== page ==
Pick 6 Podcast: Calvin Ridley's combine red flags, how to handle Le'Veon Bell's contract
The Pick Six Podcast features Will Brinson, Pete Prisco and Jason La Canfora breaking down the latest NFL news and notes
It's been kind of easy to plug and play Calvin Ridley to the Bears as a top-10 pick in 2018 NFL Mock Drafts. He might be the best wideout in the draft class, the Bears want to build around Mitchell Trubisky and, uh, he comes from Alabama, following in the footsteps of Julio Jones and Amari Cooper. Those are reasons, if not good ones.
But maybe we should be rethinking our evaluation on Ridley. CBS Sports NFL Draft Writer Chris Trapasso certainly is, and when he joined the Pick Six Podcast (subscribe via links above) to break down his winners and losers from the 2018 NFL Combine, Trapasso made a really good case why teams should be worried about Ridley, pointing out that he's not a burner given his "slender frame" (6'1", 189 pounds) and that the metrics don't back up an impact wide receiver.
"[Ridley] ran a 4.43 [40-yard dash], which is good, but at that weight I was kind of expecting him to be a little faster," Trapasso explained. "He had a broad jump in the second percentile among wide receivers since 1999 at the combine. Second! And his vertical was in the seventh percentile, so, for someone who is apparently this super-quick, super-agile, make-you-miss type of player, those combine numbers don't really indicate that.
"One other note: Pro Football Focus only had him forcing two missed tackles last year, which is not a lot if you're going to be that make-you-miss, YAC [yards after catch] receiver. So, I didn't drop him into the fifth round. But he is, if you're going to pull and just look around the internet, a trendy pick to the Bears at No. 8. I just don't think you can pick someone who is that small, that lacks that explosiveness.
"And he's going to be 24 in his rookie year, so just not my kind of wide receiver."
Um, yikes. Speaking specifically to the metrics, Trapasso and I talked a lot about MockDraftable, a really helpful site that shows how potential NFL players slot out in terms of their measurables in a spider-web style chart. Check out Ridley's and tell me there aren't some red flags:
The summary? He runs kind of fast in a straight line. The three-cone drill isn't terrible but those jumping percentiles are a major concern, especially if you couple them with his lack of explosiveness with the ball in his hands.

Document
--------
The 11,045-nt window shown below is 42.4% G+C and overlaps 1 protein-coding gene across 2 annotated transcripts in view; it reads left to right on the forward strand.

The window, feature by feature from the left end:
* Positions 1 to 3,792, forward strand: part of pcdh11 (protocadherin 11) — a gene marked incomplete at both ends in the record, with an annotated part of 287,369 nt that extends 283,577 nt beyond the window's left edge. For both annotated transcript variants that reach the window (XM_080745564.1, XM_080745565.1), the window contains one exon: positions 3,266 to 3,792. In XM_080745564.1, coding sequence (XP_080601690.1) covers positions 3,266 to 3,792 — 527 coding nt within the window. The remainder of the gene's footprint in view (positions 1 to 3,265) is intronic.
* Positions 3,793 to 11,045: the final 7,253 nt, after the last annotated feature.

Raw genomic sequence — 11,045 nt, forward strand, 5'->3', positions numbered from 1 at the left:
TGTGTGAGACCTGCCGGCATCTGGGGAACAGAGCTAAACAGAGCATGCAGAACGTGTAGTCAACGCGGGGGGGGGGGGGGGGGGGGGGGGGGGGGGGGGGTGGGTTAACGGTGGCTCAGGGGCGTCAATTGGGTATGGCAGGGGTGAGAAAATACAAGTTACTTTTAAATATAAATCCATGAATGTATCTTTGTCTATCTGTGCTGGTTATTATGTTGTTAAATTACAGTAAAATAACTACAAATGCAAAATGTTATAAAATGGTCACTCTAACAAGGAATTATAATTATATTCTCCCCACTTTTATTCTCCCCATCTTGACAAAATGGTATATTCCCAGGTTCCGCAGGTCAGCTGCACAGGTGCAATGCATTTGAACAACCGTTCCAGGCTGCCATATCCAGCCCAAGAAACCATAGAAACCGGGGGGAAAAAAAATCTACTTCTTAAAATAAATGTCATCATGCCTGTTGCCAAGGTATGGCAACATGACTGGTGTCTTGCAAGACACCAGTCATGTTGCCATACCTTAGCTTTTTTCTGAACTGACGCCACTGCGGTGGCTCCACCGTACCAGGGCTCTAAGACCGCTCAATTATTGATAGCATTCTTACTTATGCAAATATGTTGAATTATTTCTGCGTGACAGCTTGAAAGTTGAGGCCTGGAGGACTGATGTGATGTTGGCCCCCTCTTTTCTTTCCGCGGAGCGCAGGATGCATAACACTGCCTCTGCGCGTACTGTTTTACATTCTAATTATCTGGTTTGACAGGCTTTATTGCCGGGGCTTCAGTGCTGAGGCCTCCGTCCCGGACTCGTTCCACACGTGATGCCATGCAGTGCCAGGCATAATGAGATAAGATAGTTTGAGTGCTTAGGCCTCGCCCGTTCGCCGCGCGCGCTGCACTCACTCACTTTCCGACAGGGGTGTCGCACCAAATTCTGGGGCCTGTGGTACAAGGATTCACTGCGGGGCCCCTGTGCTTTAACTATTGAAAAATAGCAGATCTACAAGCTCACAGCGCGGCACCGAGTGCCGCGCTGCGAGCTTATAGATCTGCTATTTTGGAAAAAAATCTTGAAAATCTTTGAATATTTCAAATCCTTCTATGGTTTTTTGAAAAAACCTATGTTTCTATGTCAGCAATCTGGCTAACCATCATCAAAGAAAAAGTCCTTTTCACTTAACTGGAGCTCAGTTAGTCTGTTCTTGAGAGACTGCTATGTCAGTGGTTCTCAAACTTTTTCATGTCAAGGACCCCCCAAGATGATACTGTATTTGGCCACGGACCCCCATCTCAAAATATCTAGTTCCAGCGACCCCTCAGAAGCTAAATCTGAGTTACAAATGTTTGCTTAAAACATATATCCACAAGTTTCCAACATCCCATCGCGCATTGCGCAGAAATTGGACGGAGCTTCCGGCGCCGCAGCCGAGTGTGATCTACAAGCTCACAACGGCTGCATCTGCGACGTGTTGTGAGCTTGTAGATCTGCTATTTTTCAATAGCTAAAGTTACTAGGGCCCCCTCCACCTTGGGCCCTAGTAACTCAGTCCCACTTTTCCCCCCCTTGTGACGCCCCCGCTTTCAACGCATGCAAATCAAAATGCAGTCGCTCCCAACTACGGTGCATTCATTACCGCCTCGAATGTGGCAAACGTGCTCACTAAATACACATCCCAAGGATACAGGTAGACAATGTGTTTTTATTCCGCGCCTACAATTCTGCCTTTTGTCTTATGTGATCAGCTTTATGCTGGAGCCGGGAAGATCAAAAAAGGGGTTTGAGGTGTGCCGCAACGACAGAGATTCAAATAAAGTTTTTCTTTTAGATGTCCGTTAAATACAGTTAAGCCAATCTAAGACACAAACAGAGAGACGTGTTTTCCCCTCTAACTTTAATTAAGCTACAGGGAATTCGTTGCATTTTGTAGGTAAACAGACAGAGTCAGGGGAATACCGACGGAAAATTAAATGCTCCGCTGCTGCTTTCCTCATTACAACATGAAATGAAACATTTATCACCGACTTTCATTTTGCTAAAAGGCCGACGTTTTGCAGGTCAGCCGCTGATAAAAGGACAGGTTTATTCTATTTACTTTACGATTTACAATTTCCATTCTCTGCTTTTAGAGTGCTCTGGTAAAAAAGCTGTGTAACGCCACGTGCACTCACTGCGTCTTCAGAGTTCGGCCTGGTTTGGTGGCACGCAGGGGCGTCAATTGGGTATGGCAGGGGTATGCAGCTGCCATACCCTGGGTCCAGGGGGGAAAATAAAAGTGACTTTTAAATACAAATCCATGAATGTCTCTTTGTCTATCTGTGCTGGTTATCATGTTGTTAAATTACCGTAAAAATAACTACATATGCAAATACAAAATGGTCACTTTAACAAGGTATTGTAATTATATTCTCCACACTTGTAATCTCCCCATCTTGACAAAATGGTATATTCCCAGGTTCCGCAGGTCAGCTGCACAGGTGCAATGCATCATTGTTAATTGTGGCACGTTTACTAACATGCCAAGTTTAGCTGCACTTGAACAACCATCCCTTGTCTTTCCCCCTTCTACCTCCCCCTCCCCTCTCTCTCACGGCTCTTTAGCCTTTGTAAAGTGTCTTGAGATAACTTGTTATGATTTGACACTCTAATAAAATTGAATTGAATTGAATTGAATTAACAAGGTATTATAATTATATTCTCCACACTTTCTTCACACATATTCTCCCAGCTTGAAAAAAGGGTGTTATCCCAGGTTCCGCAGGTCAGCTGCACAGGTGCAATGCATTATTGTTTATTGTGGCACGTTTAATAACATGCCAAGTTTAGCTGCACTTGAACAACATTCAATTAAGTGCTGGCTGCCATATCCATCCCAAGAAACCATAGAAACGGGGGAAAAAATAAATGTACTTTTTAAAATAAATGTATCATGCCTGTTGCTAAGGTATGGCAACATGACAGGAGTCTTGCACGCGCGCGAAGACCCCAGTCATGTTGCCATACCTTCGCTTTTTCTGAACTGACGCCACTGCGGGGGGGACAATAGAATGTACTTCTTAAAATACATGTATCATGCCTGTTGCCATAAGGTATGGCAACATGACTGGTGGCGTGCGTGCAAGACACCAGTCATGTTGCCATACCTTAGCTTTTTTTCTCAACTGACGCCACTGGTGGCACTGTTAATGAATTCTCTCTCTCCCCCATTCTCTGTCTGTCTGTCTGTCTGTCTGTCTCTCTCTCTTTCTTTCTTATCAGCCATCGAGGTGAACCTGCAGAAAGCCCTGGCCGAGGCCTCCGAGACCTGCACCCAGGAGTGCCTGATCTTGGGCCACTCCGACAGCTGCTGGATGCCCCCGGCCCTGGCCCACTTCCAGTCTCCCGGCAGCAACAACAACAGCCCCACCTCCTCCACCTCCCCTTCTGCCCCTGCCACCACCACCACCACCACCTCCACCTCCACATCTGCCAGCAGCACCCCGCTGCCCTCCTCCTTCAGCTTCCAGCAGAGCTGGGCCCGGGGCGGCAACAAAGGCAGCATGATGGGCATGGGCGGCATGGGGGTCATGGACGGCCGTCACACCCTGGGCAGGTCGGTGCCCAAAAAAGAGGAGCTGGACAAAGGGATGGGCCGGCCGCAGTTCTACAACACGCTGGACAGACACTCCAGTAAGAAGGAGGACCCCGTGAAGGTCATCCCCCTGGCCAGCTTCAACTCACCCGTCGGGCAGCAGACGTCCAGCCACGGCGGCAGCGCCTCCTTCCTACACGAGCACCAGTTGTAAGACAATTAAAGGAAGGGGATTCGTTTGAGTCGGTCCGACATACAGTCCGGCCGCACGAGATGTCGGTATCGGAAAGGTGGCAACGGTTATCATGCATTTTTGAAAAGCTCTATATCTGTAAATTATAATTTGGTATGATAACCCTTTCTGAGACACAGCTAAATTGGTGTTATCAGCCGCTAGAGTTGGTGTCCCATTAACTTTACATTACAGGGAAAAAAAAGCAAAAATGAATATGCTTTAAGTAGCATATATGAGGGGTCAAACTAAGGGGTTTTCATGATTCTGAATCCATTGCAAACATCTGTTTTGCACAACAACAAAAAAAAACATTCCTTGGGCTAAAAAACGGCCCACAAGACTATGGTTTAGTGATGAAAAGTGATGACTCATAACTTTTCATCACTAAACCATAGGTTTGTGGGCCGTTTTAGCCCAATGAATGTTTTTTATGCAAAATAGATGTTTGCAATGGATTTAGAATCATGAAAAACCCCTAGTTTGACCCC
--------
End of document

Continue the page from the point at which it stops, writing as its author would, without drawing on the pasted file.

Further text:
This isn't trying to bury Ridley, it's just worth noting when considering the wideout as a prospect. Trapasso also details some other highlights and lowlights for various prospects.
Also joining the show was former NFL agent and CBS Sports salary cap expert Joel Corry, who took a deep dive into the various franchise tag situations around the NFL, including Le'Veon Bell, who was tagged again by the Pittsburgh Steelers.
Corry knows the ins-and-outs about the Steelers contracts and just doesn't see a path to a deal if Bell is going to demand a deal from yesteryear given the state of the running back market.
"Le'Veon Bell was born five years too late. He needed to be born when Adrian Peterson and Chris Johnson were making $13 and $14 million per year as running backs," Corry pointed out. "Right now the top long-term deal is Devonta Freeman at $8.25 million per year. 10 years ago, Steven Jackson signed a deal for more money than that! That tells you where the running back market has gone."
Jackson was a young stud running back in 2008, when he got a five-year extension worth $49.3 million with $21 million in guaranteed money. That money doesn't exist. Bell is almost better off taking the franchise tag at this point, save for the lack of long-term security.
"The franchise tag for running backs, unlike most positions, has no relation to the marketplace. So he's actually getting a windfall off of the tags," Corry said. "They offered him what I thought was a very fair deal last year, based on the market's decline. $12 million per year, $39-42 million in the first three years. Pittsburgh's deals are a little unique from the standpoint that they don't do traditional salary guarantees and he's not going to reinvent the wheel structurally. So if he wants to play in Pittsburgh long term it's that kind of structure."
Really hurting Bell's cause? It's hard to imagine having a healthier, better year than he did in 2017. It's possible the Steelers could even decide to just, as Corry suggested, run him into the ground and let him walk.
"The problem is he was healthy, went out and had a very good year, so his expectations aren't going to go down. Pittsburgh's been negotiating in earnest with him, which to me tells me they're willing to pay him more than $12 million per year. But at some point there's a walk away number to me," Corry said. "Personally I wouldn't do the deal with him, given where the running back market is. I would load him up with an NFL-record touches between his receptions and catches, draft somebody fairly early. Draft his replacement, as talented as he is, run him into the ground, and let somebody else pay for those years where he's going to have a lot of wear and tear and potentially diminishing returns when he's approaching 30."
Don't let anyone tell you the NFL isn't a business. We also touched on the fascinating wide receiver market and how Corry would approach a contract for Allen Robinson and Sammy Watkins in free agency, plus the future of Jarvis Landry.
Listen above or hit the subscribe button below for the full show.
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